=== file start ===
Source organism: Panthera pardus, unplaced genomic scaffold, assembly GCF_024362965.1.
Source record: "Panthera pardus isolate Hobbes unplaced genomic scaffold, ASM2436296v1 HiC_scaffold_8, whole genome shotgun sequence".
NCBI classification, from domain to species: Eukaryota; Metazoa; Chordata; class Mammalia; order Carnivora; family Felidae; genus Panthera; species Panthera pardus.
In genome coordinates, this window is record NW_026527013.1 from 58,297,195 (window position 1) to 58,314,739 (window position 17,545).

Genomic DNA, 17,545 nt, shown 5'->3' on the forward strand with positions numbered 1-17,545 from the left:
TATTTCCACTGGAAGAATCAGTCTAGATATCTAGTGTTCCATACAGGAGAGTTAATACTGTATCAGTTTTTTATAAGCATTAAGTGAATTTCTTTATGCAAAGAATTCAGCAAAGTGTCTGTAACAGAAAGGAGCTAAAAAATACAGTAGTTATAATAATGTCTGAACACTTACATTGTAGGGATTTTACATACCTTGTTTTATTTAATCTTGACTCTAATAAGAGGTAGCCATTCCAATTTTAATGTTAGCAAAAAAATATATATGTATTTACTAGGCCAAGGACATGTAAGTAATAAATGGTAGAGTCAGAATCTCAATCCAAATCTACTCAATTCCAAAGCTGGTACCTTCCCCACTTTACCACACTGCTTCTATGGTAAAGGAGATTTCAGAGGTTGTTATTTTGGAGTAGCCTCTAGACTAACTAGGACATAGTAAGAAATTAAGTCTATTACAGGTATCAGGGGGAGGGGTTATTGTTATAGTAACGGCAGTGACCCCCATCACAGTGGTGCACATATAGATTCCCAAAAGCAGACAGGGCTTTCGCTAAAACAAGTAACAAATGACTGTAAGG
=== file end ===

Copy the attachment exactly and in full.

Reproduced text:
Source organism: Panthera pardus, unplaced genomic scaffold, assembly GCF_024362965.1.
Source record: "Panthera pardus isolate Hobbes unplaced genomic scaffold, ASM2436296v1 HiC_scaffold_8, whole genome shotgun sequence".
NCBI classification, from domain to species: Eukaryota; Metazoa; Chordata; class Mammalia; order Carnivora; family Felidae; genus Panthera; species Panthera pardus.
In genome coordinates, this window is record NW_026527013.1 from 58,297,195 (window position 1) to 58,314,739 (window position 17,545).

Genomic DNA, 17,545 nt, shown 5'->3' on the forward strand with positions numbered 1-17,545 from the left:
TATTTCCACTGGAAGAATCAGTCTAGATATCTAGTGTTCCATACAGGAGAGTTAATACTGTATCAGTTTTTTATAAGCATTAAGTGAATTTCTTTATGCAAAGAATTCAGCAAAGTGTCTGTAACAGAAAGGAGCTAAAAAATACAGTAGTTATAATAATGTCTGAACACTTACATTGTAGGGATTTTACATACCTTGTTTTATTTAATCTTGACTCTAATAAGAGGTAGCCATTCCAATTTTAATGTTAGCAAAAAAATATATATGTATTTACTAGGCCAAGGACATGTAAGTAATAAATGGTAGAGTCAGAATCTCAATCCAAATCTACTCAATTCCAAAGCTGGTACCTTCCCCACTTTACCACACTGCTTCTATGGTAAAGGAGATTTCAGAGGTTGTTATTTTGGAGTAGCCTCTAGACTAACTAGGACATAGTAAGAAATTAAGTCTATTACAGGTATCAGGGGGAGGGGTTATTGTTATAGTAACGGCAGTGACCCCCATCACAGTGGTGCACATATAGATTCCCAAAAGCAGACAGGGCTTTCGCTAAAACAAGTAACAAATGACTGTAAGG